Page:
[LINK] Fwd: First Monday: Table of Contents
stephen at melbpc.org.au
Sat Apr 9 21:10:50 EST 2005
Fwd: Dear Reader,
The April 2005 issue of First Monday (volume 10, number 4)
is now available at http://firstmonday.org/issues/issue10_4/
Volume 10, Number 4
April 4th 2005 <snip>
On becoming a Web site
by Punya Mishra
The course Web site is a critical mediator between the instructor and
students in online classes. This requires a shift in how instructors think
of their presence and influence on the classroom. This essay, based on the
author's personal experience in designing and teaching online, argues that
the design of the course Web site needs to carefully reflect the passions
and pedagogical philosophy that drive the instructor. It is also an
argument against one–size–fits–all approaches to online course design as
instantiated in most course management systems.
Teaching as performance in the electronic classroom
by Doug Brent
New developments in online educational technology have a profound effect
on notions of intellectual property. Theories of the social construction
of technology explain the extremely unstable nature of new technologies.
Walter Ong’s theory of the alphabet effect provides insight into the ways
in which knowledge changes as media of communication change. Shoshana
Zuboff's ideas on how managerial knowledge is transformed by technology
help us understand how certain kinds of knowledge resist being
textualized. These ideas help us understand the effects of new teaching
technologies in terms of a long–standing struggle between two views of
knowledge: knowledge as performance and knowledge as thing.
Conversations in the dark: How young people manage chatroom relationships
by Rob Walker and Babis Bakopoulos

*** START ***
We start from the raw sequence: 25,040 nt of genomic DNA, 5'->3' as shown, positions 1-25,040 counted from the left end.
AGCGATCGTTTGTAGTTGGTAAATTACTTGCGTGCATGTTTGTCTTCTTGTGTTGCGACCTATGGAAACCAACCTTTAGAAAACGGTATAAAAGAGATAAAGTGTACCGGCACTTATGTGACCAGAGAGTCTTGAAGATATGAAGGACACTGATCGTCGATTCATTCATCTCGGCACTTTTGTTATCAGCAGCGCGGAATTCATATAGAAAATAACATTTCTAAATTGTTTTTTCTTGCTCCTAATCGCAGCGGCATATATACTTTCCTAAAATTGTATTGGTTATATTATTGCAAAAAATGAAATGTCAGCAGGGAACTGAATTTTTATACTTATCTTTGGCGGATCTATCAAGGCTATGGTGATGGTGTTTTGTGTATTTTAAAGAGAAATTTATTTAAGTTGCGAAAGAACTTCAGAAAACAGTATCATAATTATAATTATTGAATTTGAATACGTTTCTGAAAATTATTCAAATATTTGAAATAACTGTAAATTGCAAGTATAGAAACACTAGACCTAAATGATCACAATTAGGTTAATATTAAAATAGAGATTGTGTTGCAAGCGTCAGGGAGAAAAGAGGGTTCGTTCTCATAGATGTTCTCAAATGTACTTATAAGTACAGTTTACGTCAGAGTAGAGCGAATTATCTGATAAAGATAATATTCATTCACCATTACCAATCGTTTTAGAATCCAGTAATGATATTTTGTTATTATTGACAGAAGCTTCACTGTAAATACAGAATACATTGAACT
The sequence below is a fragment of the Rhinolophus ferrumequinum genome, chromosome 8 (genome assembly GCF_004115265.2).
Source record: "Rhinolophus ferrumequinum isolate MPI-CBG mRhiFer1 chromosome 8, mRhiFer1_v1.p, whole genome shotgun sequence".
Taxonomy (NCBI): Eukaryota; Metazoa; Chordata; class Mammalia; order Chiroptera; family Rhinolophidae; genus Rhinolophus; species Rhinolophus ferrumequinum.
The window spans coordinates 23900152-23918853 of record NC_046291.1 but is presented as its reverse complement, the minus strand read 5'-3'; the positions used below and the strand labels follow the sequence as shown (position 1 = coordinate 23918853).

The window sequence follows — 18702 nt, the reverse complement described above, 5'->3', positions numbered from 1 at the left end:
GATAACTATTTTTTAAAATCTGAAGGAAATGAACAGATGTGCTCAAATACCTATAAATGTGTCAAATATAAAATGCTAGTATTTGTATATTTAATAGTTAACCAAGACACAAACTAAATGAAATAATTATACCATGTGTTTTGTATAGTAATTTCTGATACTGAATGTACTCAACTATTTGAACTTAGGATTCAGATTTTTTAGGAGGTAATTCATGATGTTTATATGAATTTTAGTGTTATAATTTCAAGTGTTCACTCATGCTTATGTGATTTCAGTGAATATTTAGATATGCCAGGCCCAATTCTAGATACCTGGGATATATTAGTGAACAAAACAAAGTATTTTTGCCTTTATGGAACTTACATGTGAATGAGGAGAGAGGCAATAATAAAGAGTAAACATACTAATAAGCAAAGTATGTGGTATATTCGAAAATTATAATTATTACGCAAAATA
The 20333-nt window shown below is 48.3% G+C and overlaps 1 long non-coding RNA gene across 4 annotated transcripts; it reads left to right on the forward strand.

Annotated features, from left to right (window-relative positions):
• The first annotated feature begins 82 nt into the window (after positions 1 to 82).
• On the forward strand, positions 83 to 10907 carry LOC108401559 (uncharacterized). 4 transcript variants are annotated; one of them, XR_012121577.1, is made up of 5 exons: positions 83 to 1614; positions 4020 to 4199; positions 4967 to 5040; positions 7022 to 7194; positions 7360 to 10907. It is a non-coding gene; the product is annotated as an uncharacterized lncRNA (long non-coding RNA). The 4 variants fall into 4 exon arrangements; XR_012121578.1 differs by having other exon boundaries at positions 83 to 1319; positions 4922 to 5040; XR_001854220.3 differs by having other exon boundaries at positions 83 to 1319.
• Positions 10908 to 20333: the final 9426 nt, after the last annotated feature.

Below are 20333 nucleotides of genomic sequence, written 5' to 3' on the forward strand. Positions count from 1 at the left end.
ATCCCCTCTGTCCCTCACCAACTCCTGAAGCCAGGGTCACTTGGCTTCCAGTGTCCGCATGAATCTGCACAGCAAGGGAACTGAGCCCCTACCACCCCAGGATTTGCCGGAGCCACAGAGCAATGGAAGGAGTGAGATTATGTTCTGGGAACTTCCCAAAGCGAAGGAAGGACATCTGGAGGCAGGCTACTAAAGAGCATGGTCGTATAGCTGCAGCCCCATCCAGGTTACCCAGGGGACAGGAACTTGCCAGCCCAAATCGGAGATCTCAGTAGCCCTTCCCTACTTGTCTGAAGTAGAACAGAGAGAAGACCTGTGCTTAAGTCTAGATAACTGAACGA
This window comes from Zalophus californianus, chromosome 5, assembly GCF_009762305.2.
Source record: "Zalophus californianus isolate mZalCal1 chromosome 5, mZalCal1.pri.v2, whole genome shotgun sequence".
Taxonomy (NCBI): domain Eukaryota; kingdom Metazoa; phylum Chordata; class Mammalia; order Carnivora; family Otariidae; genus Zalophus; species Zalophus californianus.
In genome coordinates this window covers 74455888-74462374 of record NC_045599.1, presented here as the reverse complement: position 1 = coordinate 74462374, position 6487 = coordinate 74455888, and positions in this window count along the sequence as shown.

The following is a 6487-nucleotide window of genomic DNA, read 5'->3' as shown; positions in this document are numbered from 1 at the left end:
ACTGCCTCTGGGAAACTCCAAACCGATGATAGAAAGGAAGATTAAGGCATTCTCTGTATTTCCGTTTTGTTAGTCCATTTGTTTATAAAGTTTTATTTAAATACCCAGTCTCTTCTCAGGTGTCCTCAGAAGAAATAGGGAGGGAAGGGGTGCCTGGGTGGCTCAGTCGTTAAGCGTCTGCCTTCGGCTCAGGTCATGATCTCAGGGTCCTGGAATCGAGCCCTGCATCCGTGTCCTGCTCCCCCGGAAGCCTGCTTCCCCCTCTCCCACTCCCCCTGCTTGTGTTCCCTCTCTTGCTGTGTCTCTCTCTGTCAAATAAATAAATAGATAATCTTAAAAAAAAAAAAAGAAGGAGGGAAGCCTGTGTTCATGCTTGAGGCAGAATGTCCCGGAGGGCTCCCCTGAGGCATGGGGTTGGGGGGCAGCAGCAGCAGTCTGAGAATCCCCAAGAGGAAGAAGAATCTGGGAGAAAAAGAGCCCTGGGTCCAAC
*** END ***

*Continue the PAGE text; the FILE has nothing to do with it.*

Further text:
This paper reports a small number of interviews with young people in
Athens about their use of Internet chatrooms as a means of meeting people.
In the last few years there has been a growing public concern about the
dangers of socialising with strangers in chatrooms, but what do the users
themselves think about the risks involved, and what strategies have they
adopted to manage these risks? Some of the practices adopted by these
young people are surprising and counter to the conventional advice given
by official authorities.
Computer–aided music distribution: The future of selection, retrieval and
by Nancy Bogucki Duncan and Mark A. Fox
The Internet has made music more widely available and increased the
convenience with which we can listen to music. We increasingly recognize
that recorded music can take the form of digital files. The Internet and
related technologies for music delivery have been made viable by advances
in compression, data storage, and transmission technologies. To provide
greater value to consumers, music labels need to make greater use of
retrieval and selection technologies.
Letters to the Editor
First Monday's Table of Contents service.
First Monday Editorial Group
Cheers all ..
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